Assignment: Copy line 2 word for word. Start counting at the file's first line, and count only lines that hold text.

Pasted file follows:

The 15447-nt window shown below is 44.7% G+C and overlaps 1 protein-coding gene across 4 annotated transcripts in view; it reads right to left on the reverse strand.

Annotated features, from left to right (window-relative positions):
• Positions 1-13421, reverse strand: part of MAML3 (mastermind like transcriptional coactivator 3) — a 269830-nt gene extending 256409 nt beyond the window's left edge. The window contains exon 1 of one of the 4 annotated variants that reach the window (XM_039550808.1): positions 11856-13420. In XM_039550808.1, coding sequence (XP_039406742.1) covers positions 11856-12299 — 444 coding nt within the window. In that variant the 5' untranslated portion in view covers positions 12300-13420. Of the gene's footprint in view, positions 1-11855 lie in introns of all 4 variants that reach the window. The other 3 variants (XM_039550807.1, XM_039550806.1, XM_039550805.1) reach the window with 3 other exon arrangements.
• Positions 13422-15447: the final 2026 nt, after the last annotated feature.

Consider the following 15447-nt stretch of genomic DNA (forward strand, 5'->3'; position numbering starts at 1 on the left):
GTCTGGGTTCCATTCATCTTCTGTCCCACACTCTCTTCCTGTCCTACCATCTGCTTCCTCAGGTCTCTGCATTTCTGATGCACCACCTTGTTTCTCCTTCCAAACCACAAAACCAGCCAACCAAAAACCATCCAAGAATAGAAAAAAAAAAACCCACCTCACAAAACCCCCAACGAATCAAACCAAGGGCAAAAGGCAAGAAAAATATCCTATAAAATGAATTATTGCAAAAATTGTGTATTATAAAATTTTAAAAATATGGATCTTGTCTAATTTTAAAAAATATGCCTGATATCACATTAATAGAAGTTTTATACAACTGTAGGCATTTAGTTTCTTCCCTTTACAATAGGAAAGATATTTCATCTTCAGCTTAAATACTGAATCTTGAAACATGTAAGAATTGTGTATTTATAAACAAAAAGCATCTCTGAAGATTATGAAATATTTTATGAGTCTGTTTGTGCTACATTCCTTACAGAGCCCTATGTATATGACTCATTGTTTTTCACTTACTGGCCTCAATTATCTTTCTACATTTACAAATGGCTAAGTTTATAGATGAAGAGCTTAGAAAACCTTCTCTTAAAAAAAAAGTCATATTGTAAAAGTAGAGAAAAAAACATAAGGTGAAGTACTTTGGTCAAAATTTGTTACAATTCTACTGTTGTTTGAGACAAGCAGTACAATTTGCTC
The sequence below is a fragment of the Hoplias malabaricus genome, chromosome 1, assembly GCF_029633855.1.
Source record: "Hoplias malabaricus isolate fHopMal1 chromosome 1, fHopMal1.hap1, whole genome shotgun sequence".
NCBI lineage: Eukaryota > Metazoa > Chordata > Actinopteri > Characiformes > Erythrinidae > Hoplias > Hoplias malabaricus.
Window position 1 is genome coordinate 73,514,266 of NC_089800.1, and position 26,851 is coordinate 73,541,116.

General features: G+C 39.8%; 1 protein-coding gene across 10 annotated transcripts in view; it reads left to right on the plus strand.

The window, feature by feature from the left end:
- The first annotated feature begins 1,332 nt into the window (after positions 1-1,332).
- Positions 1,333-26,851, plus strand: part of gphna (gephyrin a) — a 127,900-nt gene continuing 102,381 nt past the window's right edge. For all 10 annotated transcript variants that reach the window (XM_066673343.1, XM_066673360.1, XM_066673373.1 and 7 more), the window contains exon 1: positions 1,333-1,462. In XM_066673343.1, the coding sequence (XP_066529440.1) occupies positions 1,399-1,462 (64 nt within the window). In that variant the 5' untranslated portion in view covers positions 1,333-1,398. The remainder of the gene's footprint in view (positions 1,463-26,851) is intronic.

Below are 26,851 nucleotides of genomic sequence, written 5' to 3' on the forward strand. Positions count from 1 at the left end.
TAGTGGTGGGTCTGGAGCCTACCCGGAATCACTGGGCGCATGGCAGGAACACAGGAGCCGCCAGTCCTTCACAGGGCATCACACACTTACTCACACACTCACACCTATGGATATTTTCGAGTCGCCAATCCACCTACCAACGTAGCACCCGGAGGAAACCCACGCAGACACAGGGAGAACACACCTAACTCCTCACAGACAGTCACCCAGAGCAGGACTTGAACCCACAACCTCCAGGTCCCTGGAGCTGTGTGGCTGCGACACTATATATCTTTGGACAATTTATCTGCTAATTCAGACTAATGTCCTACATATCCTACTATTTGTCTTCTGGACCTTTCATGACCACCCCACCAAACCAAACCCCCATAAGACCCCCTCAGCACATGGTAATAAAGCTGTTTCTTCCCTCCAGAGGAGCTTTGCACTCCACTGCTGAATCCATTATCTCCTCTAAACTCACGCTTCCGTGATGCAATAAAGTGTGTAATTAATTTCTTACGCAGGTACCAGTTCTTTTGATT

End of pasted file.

Annotated features, from left to right (window-relative positions):